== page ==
The most recent Neo-Egyptian revival influenced fashion, architecture, decorative painting, and other disciplines during the Roaring Twenties. Hollywood had already embraced the stylized bas relief and unsentimental architecture of Art Deco, so dramatic Egyptian motifs fit right in.
This shot of Katherine Hepburn standing like an Egyptian conjures the idealized forms and stylized poses found on temple walls.
Neo-Egyptian Style is divided into three eras…
The Neo-Egyptian of 1798 to 1810
Napoleon Bonaparte invaded Egypt and, as people tend to do in wars, he and his troops brought art and artifacts back home. French artisans were inspired by this initial exposure to the haunting beauty of Egyptian hieroglyphs.
The First Neo-Egyptian Revival (1860s)
A French developer, de Lesseps, designed Egypt’s Suez Canal and a French architect, von Haussmann, inspired matching improvements to Cairo—as if the artistic inspiration came full circle. The opening of the canal was an international splash, launching the First Revival.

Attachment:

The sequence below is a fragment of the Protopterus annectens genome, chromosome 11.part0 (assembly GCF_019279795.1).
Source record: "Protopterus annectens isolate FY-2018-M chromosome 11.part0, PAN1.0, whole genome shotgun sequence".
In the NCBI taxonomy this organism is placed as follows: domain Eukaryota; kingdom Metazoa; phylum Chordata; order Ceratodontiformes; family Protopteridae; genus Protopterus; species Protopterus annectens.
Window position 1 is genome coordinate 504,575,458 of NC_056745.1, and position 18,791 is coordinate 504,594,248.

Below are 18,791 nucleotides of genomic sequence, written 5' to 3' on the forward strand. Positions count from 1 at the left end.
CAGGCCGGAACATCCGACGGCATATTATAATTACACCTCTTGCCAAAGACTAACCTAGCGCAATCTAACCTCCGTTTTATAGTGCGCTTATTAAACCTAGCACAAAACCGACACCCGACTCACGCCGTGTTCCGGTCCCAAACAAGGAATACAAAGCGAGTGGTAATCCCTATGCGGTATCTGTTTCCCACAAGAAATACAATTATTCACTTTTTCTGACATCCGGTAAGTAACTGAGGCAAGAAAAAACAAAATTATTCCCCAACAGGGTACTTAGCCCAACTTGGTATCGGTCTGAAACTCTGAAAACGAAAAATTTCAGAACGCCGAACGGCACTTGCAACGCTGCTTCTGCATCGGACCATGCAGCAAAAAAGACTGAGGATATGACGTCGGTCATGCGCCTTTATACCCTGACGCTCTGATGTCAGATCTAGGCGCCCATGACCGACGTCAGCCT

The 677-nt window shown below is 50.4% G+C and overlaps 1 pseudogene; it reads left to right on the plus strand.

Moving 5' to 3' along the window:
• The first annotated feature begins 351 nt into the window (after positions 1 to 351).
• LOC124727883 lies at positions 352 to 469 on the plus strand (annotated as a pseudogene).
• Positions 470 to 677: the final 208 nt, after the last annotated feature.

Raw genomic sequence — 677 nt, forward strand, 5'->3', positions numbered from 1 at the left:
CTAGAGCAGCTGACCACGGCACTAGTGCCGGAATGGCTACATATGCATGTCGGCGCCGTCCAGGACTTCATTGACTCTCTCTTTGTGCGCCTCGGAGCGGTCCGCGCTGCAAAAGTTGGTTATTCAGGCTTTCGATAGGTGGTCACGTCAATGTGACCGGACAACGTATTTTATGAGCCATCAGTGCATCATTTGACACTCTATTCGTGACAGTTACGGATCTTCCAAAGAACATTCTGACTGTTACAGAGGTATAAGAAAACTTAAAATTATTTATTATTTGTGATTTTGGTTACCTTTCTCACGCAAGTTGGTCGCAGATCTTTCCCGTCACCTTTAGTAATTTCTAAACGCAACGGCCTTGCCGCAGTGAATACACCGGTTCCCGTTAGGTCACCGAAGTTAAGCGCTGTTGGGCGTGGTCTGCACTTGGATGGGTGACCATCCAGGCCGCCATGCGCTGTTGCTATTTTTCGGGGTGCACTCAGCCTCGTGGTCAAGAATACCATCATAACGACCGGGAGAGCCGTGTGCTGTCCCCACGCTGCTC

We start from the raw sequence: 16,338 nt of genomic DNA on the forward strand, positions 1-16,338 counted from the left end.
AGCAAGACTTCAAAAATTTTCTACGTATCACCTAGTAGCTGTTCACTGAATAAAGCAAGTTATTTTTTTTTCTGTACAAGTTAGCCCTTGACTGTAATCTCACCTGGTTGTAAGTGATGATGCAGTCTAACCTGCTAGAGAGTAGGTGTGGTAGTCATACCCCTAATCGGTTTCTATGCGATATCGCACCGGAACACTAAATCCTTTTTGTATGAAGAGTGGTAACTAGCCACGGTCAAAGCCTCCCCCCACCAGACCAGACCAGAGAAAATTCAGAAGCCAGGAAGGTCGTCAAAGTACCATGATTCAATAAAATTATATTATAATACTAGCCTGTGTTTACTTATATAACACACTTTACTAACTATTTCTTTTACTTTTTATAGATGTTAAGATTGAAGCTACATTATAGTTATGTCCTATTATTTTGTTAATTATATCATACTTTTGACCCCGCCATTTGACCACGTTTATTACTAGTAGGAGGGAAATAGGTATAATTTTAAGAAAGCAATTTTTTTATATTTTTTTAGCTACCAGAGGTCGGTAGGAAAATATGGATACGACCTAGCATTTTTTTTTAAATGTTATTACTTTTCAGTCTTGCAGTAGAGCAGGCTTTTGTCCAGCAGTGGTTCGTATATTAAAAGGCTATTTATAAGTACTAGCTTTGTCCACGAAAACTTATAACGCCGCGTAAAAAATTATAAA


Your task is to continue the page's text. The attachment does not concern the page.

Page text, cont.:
The Second Neo-Egyptian Revival (1920s)
The Second Revival was inspired by the excavation of King Tutankhamen’s tomb. (King Tut to his friends.) Sparked by everyone’s obsession with the pharaoh, the interest in Egyptian culture led to artists returning to idealized forms, stylized poses, and pictorial hieroglyphs.
Today, walking tours of most major U.S. cities offer glimpses of Neo-Egyptian architecture from the mid 19th Century and into the 20th Century. Because of the mix of beauty and originality, Neo-Egyptian motifs remain evocative and distinctive.
Neo-Egyptian Style reminds us how art history reappears and recombines in unexpected ways. For Arteriors, love for the past enriches our art.
The urn and columns of this coffered ceiling demonstrate how historical influences inspire us to paint custom, unique art for homes and businesses.
Arteriors: connecting feeling to art and embracing inspiration from timeless design.